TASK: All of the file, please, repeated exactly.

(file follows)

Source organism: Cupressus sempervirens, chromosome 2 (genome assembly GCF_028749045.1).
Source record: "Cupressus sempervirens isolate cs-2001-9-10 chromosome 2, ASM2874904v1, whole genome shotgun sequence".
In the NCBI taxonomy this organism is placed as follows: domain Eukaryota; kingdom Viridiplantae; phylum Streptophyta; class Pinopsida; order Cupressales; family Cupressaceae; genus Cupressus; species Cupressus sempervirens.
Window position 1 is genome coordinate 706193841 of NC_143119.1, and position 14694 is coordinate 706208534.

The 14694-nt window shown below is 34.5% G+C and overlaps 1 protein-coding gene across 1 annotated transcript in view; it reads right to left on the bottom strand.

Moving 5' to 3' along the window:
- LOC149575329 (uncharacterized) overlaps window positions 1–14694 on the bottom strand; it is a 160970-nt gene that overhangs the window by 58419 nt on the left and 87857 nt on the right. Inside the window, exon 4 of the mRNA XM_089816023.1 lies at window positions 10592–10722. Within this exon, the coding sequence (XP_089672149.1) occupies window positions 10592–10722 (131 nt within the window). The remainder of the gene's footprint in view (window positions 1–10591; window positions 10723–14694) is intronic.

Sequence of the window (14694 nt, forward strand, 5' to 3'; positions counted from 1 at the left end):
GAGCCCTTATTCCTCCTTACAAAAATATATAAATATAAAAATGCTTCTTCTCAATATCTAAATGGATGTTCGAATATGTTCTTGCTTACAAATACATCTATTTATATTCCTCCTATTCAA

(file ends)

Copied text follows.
Source organism: Cupressus sempervirens, chromosome 2 (genome assembly GCF_028749045.1).
Source record: "Cupressus sempervirens isolate cs-2001-9-10 chromosome 2, ASM2874904v1, whole genome shotgun sequence".
In the NCBI taxonomy this organism is placed as follows: domain Eukaryota; kingdom Viridiplantae; phylum Streptophyta; class Pinopsida; order Cupressales; family Cupressaceae; genus Cupressus; species Cupressus sempervirens.
Window position 1 is genome coordinate 706193841 of NC_143119.1, and position 14694 is coordinate 706208534.

The 14694-nt window shown below is 34.5% G+C and overlaps 1 protein-coding gene across 1 annotated transcript in view; it reads right to left on the bottom strand.

Moving 5' to 3' along the window:
- LOC149575329 (uncharacterized) overlaps window positions 1–14694 on the bottom strand; it is a 160970-nt gene that overhangs the window by 58419 nt on the left and 87857 nt on the right. Inside the window, exon 4 of the mRNA XM_089816023.1 lies at window positions 10592–10722. Within this exon, the coding sequence (XP_089672149.1) occupies window positions 10592–10722 (131 nt within the window). The remainder of the gene's footprint in view (window positions 1–10591; window positions 10723–14694) is intronic.

Sequence of the window (14694 nt, forward strand, 5' to 3'; positions counted from 1 at the left end):
GAGCCCTTATTCCTCCTTACAAAAATATATAAATATAAAAATGCTTCTTCTCAATATCTAAATGGATGTTCGAATATGTTCTTGCTTACAAATACATCTATTTATATTCCTCCTATTCAA